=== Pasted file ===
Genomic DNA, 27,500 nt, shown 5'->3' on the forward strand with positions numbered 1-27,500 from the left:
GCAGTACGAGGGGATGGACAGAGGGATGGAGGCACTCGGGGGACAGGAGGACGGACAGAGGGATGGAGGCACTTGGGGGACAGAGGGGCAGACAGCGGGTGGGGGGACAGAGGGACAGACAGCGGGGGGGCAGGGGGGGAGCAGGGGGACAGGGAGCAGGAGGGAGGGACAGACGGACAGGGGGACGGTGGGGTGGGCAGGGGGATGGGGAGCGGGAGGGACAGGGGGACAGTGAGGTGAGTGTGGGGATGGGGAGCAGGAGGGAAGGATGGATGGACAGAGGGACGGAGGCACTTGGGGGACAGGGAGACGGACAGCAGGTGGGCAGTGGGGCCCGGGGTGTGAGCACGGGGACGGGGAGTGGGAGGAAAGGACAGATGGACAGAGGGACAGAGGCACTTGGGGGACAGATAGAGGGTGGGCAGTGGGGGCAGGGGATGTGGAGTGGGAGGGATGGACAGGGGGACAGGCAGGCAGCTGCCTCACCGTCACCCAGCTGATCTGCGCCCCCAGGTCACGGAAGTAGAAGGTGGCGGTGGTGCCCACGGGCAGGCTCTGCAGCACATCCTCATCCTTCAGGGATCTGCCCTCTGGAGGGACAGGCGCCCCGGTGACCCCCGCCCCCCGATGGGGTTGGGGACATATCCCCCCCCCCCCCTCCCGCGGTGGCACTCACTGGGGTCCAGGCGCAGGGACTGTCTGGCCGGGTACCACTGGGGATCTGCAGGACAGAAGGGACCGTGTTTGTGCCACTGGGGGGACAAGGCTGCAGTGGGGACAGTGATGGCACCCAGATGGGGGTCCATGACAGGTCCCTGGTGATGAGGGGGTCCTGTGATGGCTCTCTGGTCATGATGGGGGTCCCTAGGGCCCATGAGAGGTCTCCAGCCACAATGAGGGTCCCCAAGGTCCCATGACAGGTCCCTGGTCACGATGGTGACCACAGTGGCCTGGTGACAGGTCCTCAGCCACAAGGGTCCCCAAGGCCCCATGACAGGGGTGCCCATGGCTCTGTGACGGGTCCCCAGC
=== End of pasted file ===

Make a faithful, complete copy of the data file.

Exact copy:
Genomic DNA, 27,500 nt, shown 5'->3' on the forward strand with positions numbered 1-27,500 from the left:
GCAGTACGAGGGGATGGACAGAGGGATGGAGGCACTCGGGGGACAGGAGGACGGACAGAGGGATGGAGGCACTTGGGGGACAGAGGGGCAGACAGCGGGTGGGGGGACAGAGGGACAGACAGCGGGGGGGCAGGGGGGGAGCAGGGGGACAGGGAGCAGGAGGGAGGGACAGACGGACAGGGGGACGGTGGGGTGGGCAGGGGGATGGGGAGCGGGAGGGACAGGGGGACAGTGAGGTGAGTGTGGGGATGGGGAGCAGGAGGGAAGGATGGATGGACAGAGGGACGGAGGCACTTGGGGGACAGGGAGACGGACAGCAGGTGGGCAGTGGGGCCCGGGGTGTGAGCACGGGGACGGGGAGTGGGAGGAAAGGACAGATGGACAGAGGGACAGAGGCACTTGGGGGACAGATAGAGGGTGGGCAGTGGGGGCAGGGGATGTGGAGTGGGAGGGATGGACAGGGGGACAGGCAGGCAGCTGCCTCACCGTCACCCAGCTGATCTGCGCCCCCAGGTCACGGAAGTAGAAGGTGGCGGTGGTGCCCACGGGCAGGCTCTGCAGCACATCCTCATCCTTCAGGGATCTGCCCTCTGGAGGGACAGGCGCCCCGGTGACCCCCGCCCCCCGATGGGGTTGGGGACATATCCCCCCCCCCCCCTCCCGCGGTGGCACTCACTGGGGTCCAGGCGCAGGGACTGTCTGGCCGGGTACCACTGGGGATCTGCAGGACAGAAGGGACCGTGTTTGTGCCACTGGGGGGACAAGGCTGCAGTGGGGACAGTGATGGCACCCAGATGGGGGTCCATGACAGGTCCCTGGTGATGAGGGGGTCCTGTGATGGCTCTCTGGTCATGATGGGGGTCCCTAGGGCCCATGAGAGGTCTCCAGCCACAATGAGGGTCCCCAAGGTCCCATGACAGGTCCCTGGTCACGATGGTGACCACAGTGGCCTGGTGACAGGTCCTCAGCCACAAGGGTCCCCAAGGCCCCATGACAGGGGTGCCCATGGCTCTGTGACGGGTCCCCAGC